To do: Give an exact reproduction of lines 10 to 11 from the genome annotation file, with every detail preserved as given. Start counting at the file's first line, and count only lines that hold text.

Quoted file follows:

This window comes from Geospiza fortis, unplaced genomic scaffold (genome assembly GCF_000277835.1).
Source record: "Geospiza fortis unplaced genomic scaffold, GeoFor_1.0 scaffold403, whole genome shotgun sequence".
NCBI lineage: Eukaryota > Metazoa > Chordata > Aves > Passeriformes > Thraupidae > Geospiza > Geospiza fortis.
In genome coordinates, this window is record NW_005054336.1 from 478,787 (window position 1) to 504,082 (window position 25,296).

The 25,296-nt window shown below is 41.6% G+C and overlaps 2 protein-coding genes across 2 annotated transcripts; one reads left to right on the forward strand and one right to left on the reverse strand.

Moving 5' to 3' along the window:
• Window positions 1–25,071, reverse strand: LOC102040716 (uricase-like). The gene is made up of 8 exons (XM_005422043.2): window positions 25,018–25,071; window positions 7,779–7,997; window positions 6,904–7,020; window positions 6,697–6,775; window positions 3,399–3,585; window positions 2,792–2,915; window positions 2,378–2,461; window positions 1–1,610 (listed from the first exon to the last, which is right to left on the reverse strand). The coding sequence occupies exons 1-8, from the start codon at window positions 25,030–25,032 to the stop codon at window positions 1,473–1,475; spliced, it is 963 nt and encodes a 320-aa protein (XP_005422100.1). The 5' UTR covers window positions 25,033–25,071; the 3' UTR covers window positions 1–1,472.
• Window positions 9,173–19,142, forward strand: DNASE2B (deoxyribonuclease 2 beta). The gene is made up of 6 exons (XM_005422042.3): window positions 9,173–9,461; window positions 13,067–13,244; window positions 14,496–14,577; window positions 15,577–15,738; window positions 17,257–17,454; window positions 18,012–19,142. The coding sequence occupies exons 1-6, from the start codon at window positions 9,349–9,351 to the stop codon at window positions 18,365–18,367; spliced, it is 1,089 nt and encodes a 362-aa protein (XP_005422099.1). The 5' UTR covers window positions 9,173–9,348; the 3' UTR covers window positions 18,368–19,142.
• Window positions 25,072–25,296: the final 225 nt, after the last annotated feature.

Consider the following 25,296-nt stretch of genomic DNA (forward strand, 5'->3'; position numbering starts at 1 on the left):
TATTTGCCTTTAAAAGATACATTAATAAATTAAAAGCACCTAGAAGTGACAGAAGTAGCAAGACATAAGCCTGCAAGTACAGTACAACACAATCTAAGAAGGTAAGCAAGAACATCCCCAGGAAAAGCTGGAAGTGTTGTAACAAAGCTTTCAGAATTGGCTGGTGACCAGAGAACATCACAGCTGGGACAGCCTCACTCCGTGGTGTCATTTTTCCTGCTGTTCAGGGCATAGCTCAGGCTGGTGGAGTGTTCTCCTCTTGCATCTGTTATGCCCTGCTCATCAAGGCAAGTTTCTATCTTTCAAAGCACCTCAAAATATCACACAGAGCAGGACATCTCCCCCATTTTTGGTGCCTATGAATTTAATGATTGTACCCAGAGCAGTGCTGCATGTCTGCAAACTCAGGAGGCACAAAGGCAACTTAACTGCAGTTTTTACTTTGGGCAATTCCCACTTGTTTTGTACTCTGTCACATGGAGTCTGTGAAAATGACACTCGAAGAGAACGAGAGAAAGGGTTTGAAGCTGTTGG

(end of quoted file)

Consider the following 25,296-nt stretch of genomic DNA (forward strand, 5'->3'; position numbering starts at 1 on the left):
TATTTGCCTTTAAAAGATACATTAATAAATTAAAAGCACCTAGAAGTGACAGAAGTAGCAAGACATAAGCCTGCAAGTACAGTACAACACAATCTAAGAAGGTAAGCAAGAACATCCCCAGGAAAAGCTGGAAGTGTTGTAACAAAGCTTTCAGAATTGGCTGGTGACCAGAGAACATCACAGCTGGGACAGCCTCACTCCGTGGTGTCATTTTTCCTGCTGTTCAGGGCATAGCTCAGGCTGGTGGAGTGTTCTCCTCTTGCATCTGTTATGCCCTGCTCATCAAGGCAAGTTTCTATCTTTCAAAGCACCTCAAAATATCACACAGAGCAGGACATCTCCCCCATTTTTGGTGCCTATGAATTTAATGATTGTACCCAGAGCAGTGCTGCATGTCTGCAAACTCAGGAGGCACAAAGGCAACTTAACTGCAGTTTTTACTTTGGGCAATTCCCACTTGTTTTGTACTCTGTCACATGGAGTCTGTGAAAATGACACTCGAAGAGAACGAGAGAAAGGGTTTGAAGCTGTTGG